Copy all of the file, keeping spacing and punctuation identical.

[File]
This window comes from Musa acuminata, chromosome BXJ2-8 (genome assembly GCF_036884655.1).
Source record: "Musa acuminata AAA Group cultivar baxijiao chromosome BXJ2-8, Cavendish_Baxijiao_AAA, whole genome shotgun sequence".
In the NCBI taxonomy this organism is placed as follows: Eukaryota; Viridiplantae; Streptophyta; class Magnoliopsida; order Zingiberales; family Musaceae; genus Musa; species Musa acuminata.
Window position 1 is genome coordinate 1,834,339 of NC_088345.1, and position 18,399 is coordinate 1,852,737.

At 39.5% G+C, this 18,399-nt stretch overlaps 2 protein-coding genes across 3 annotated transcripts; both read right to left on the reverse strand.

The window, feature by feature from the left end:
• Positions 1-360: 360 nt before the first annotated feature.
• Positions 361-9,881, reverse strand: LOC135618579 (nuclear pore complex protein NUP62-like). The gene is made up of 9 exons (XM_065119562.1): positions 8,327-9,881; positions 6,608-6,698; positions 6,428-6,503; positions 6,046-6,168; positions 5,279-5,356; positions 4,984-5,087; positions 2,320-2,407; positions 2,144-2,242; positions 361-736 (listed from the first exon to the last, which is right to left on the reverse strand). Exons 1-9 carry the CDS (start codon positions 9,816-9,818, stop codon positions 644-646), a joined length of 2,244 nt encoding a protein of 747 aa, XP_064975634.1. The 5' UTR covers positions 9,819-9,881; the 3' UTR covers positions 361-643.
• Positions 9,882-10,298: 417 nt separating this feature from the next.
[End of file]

This window comes from Musa acuminata, chromosome BXJ2-8 (genome assembly GCF_036884655.1).
Source record: "Musa acuminata AAA Group cultivar baxijiao chromosome BXJ2-8, Cavendish_Baxijiao_AAA, whole genome shotgun sequence".
In the NCBI taxonomy this organism is placed as follows: Eukaryota; Viridiplantae; Streptophyta; class Magnoliopsida; order Zingiberales; family Musaceae; genus Musa; species Musa acuminata.
Window position 1 is genome coordinate 1,834,339 of NC_088345.1, and position 18,399 is coordinate 1,852,737.

At 39.5% G+C, this 18,399-nt stretch overlaps 2 protein-coding genes across 3 annotated transcripts; both read right to left on the reverse strand.

The window, feature by feature from the left end:
• Positions 1-360: 360 nt before the first annotated feature.
• Positions 361-9,881, reverse strand: LOC135618579 (nuclear pore complex protein NUP62-like). The gene is made up of 9 exons (XM_065119562.1): positions 8,327-9,881; positions 6,608-6,698; positions 6,428-6,503; positions 6,046-6,168; positions 5,279-5,356; positions 4,984-5,087; positions 2,320-2,407; positions 2,144-2,242; positions 361-736 (listed from the first exon to the last, which is right to left on the reverse strand). Exons 1-9 carry the CDS (start codon positions 9,816-9,818, stop codon positions 644-646), a joined length of 2,244 nt encoding a protein of 747 aa, XP_064975634.1. The 5' UTR covers positions 9,819-9,881; the 3' UTR covers positions 361-643.
• Positions 9,882-10,298: 417 nt separating this feature from the next.